Obamateurism of the Day
posted at 8:05 am on August 9, 2011 by Ed Morrissey
One of Barack Obama’s favorite themes is the nasty influence of wealth on the American electoral system. Right next to that — or perhaps even surpassing it — is Obama’s insistence on expanded government spending. As Emily Miller reports for the Washington Times, Obama got to combine both of his passions in one event last week … rather ironically:
A day earlier, Mr. Obama attended three fundraisers in his hometown of Chicago celebrating the big 5-0. These netted the Democrats an eye-popping $3,665,000. “I could not have a better early birthday present than spending tonight with all of you,” Mr. Obama said to the 1,700 people who paid $50 a ticket to get into one of the events.
Mr. Obama met separately with 100 of his most exclusive donors, each of whom forked over $35,800 per person to break bread with the birthday boy. Mr. Obama, who had added $3,938,093,118,800 to the national debt as of his birthday, told his rich friends that the government needs to spend more on everything from “wind turbine and electric cars” to “cures for cancer.”
Without any irony, he railed against “big money flooding the airwaves and slash-and-burn politics, sometimes I think that core belief in what is possible here in America gets lost.” Of course, Mr. Obama plans to flood those airwaves with $1 billion in campaign-funded commercials suggesting he is fighting for the average Joe.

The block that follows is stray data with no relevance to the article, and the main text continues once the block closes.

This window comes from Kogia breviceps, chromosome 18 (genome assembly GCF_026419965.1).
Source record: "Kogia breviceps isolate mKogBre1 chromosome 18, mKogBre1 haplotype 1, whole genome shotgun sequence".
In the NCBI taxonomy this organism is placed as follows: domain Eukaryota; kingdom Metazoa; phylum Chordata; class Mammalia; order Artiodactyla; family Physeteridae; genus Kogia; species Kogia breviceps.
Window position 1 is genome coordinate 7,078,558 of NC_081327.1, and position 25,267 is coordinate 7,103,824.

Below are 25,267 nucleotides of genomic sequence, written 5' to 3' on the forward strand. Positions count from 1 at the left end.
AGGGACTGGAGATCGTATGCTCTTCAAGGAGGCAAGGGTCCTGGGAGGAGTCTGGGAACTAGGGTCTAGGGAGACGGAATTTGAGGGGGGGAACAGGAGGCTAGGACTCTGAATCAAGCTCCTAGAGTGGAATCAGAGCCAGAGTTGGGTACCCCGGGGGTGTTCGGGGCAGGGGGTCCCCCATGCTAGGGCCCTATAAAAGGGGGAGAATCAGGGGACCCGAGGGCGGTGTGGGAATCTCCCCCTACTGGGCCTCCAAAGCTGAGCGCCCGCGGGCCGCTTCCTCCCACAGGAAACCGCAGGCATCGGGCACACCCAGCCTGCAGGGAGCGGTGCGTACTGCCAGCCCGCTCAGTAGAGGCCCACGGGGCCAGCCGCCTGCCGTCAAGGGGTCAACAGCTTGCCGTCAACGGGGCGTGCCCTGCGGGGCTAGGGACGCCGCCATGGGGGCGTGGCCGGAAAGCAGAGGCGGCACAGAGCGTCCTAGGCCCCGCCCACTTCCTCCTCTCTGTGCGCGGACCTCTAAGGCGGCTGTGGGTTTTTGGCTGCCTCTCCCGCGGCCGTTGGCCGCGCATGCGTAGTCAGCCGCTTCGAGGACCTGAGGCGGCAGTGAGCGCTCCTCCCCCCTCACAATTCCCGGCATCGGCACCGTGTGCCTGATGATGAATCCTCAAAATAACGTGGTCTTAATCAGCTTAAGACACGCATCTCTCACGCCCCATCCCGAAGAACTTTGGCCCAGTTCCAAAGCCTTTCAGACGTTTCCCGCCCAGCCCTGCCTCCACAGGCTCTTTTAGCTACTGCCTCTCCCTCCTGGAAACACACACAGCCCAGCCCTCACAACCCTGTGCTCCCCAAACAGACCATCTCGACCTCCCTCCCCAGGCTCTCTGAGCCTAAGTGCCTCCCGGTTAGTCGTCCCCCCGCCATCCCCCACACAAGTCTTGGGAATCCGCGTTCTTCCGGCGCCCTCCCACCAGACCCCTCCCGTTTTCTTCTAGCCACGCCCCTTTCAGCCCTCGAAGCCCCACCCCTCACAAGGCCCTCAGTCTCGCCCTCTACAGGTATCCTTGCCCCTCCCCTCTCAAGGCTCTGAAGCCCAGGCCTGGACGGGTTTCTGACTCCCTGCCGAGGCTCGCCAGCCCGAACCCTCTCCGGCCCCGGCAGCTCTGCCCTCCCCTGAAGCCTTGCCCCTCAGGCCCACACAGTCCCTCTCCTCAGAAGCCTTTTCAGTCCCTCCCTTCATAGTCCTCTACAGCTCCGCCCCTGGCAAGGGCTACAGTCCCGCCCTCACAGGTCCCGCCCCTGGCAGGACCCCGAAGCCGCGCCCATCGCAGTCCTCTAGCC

Big talk from a big-money man, it seems … Say, remember when Obama pledged to stay within the public-funding limits of a presidential campaign in 2007? And remember how Obama pledged to fix the public-funding system that he suddenly claimed was broken in 2008 once he became President? How is that project going, anyway?
Got an Obamateurism of the Day? If you see a foul-up by Barack Obama, e-mail it to me at [email protected] with the quote and the link to the Obamateurism. I’ll post the best Obamateurisms on a daily basis, depending on how many I receive. Include a link to your blog, and I’ll give some link love as well. And unlike Slate, I promise to end the feature when Barack Obama leaves office.
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